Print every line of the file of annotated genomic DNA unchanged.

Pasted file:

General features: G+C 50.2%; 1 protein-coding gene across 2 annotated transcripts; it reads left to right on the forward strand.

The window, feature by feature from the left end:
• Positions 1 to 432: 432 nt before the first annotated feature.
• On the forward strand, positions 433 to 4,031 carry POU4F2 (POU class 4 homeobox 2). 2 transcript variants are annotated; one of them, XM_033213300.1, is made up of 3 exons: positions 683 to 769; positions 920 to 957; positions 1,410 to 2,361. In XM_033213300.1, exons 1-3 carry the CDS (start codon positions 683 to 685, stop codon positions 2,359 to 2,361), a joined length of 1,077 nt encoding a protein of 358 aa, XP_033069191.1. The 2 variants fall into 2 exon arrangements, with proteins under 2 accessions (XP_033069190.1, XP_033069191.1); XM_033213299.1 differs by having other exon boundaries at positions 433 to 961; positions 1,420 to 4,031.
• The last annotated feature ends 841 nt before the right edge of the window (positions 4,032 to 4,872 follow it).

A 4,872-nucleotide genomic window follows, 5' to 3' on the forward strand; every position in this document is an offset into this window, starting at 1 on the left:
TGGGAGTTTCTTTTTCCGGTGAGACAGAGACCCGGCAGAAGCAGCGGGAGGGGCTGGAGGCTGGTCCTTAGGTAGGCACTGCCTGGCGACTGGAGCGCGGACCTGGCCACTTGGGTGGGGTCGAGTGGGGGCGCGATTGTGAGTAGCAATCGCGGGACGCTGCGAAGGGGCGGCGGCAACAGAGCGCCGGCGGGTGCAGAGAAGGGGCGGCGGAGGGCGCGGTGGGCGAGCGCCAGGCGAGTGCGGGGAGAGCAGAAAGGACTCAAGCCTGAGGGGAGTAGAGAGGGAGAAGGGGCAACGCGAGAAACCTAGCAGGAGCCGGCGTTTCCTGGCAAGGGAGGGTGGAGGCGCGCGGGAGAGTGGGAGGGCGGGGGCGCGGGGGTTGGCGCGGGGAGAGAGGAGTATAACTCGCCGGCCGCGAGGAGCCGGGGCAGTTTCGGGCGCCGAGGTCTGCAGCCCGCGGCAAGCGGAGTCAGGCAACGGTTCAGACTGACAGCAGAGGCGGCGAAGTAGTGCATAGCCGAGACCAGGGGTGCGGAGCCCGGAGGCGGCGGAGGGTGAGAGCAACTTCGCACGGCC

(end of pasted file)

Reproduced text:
General features: G+C 50.2%; 1 protein-coding gene across 2 annotated transcripts; it reads left to right on the forward strand.

The window, feature by feature from the left end:
• Positions 1 to 432: 432 nt before the first annotated feature.
• On the forward strand, positions 433 to 4,031 carry POU4F2 (POU class 4 homeobox 2). 2 transcript variants are annotated; one of them, XM_033213300.1, is made up of 3 exons: positions 683 to 769; positions 920 to 957; positions 1,410 to 2,361. In XM_033213300.1, exons 1-3 carry the CDS (start codon positions 683 to 685, stop codon positions 2,359 to 2,361), a joined length of 1,077 nt encoding a protein of 358 aa, XP_033069191.1. The 2 variants fall into 2 exon arrangements, with proteins under 2 accessions (XP_033069190.1, XP_033069191.1); XM_033213299.1 differs by having other exon boundaries at positions 433 to 961; positions 1,420 to 4,031.
• The last annotated feature ends 841 nt before the right edge of the window (positions 4,032 to 4,872 follow it).

A 4,872-nucleotide genomic window follows, 5' to 3' on the forward strand; every position in this document is an offset into this window, starting at 1 on the left:
TGGGAGTTTCTTTTTCCGGTGAGACAGAGACCCGGCAGAAGCAGCGGGAGGGGCTGGAGGCTGGTCCTTAGGTAGGCACTGCCTGGCGACTGGAGCGCGGACCTGGCCACTTGGGTGGGGTCGAGTGGGGGCGCGATTGTGAGTAGCAATCGCGGGACGCTGCGAAGGGGCGGCGGCAACAGAGCGCCGGCGGGTGCAGAGAAGGGGCGGCGGAGGGCGCGGTGGGCGAGCGCCAGGCGAGTGCGGGGAGAGCAGAAAGGACTCAAGCCTGAGGGGAGTAGAGAGGGAGAAGGGGCAACGCGAGAAACCTAGCAGGAGCCGGCGTTTCCTGGCAAGGGAGGGTGGAGGCGCGCGGGAGAGTGGGAGGGCGGGGGCGCGGGGGTTGGCGCGGGGAGAGAGGAGTATAACTCGCCGGCCGCGAGGAGCCGGGGCAGTTTCGGGCGCCGAGGTCTGCAGCCCGCGGCAAGCGGAGTCAGGCAACGGTTCAGACTGACAGCAGAGGCGGCGAAGTAGTGCATAGCCGAGACCAGGGGTGCGGAGCCCGGAGGCGGCGGAGGGTGAGAGCAACTTCGCACGGCC